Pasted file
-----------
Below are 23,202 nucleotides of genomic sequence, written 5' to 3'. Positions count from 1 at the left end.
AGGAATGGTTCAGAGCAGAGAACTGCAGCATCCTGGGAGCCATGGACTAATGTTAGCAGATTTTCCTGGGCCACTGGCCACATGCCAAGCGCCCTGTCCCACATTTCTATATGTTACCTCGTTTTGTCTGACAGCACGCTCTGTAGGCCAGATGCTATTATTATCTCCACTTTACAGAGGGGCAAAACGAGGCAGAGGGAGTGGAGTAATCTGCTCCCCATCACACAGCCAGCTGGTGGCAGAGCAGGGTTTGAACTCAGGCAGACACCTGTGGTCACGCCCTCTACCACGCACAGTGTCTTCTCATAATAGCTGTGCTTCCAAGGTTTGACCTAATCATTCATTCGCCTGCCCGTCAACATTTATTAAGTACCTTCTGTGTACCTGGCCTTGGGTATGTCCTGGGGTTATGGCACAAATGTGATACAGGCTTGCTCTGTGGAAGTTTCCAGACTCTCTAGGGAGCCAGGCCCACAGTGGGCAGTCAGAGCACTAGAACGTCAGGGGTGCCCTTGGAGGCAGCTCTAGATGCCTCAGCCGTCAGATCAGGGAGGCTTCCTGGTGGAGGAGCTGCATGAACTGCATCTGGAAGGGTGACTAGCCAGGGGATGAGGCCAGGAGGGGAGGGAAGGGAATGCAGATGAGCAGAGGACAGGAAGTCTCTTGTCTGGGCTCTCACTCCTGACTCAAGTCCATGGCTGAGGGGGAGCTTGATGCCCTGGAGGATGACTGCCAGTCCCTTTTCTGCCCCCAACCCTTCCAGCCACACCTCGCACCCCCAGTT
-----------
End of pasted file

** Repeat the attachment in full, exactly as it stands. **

Below are 23,202 nucleotides of genomic sequence, written 5' to 3'. Positions count from 1 at the left end.
AGGAATGGTTCAGAGCAGAGAACTGCAGCATCCTGGGAGCCATGGACTAATGTTAGCAGATTTTCCTGGGCCACTGGCCACATGCCAAGCGCCCTGTCCCACATTTCTATATGTTACCTCGTTTTGTCTGACAGCACGCTCTGTAGGCCAGATGCTATTATTATCTCCACTTTACAGAGGGGCAAAACGAGGCAGAGGGAGTGGAGTAATCTGCTCCCCATCACACAGCCAGCTGGTGGCAGAGCAGGGTTTGAACTCAGGCAGACACCTGTGGTCACGCCCTCTACCACGCACAGTGTCTTCTCATAATAGCTGTGCTTCCAAGGTTTGACCTAATCATTCATTCGCCTGCCCGTCAACATTTATTAAGTACCTTCTGTGTACCTGGCCTTGGGTATGTCCTGGGGTTATGGCACAAATGTGATACAGGCTTGCTCTGTGGAAGTTTCCAGACTCTCTAGGGAGCCAGGCCCACAGTGGGCAGTCAGAGCACTAGAACGTCAGGGGTGCCCTTGGAGGCAGCTCTAGATGCCTCAGCCGTCAGATCAGGGAGGCTTCCTGGTGGAGGAGCTGCATGAACTGCATCTGGAAGGGTGACTAGCCAGGGGATGAGGCCAGGAGGGGAGGGAAGGGAATGCAGATGAGCAGAGGACAGGAAGTCTCTTGTCTGGGCTCTCACTCCTGACTCAAGTCCATGGCTGAGGGGGAGCTTGATGCCCTGGAGGATGACTGCCAGTCCCTTTTCTGCCCCCAACCCTTCCAGCCACACCTCGCACCCCCAGTT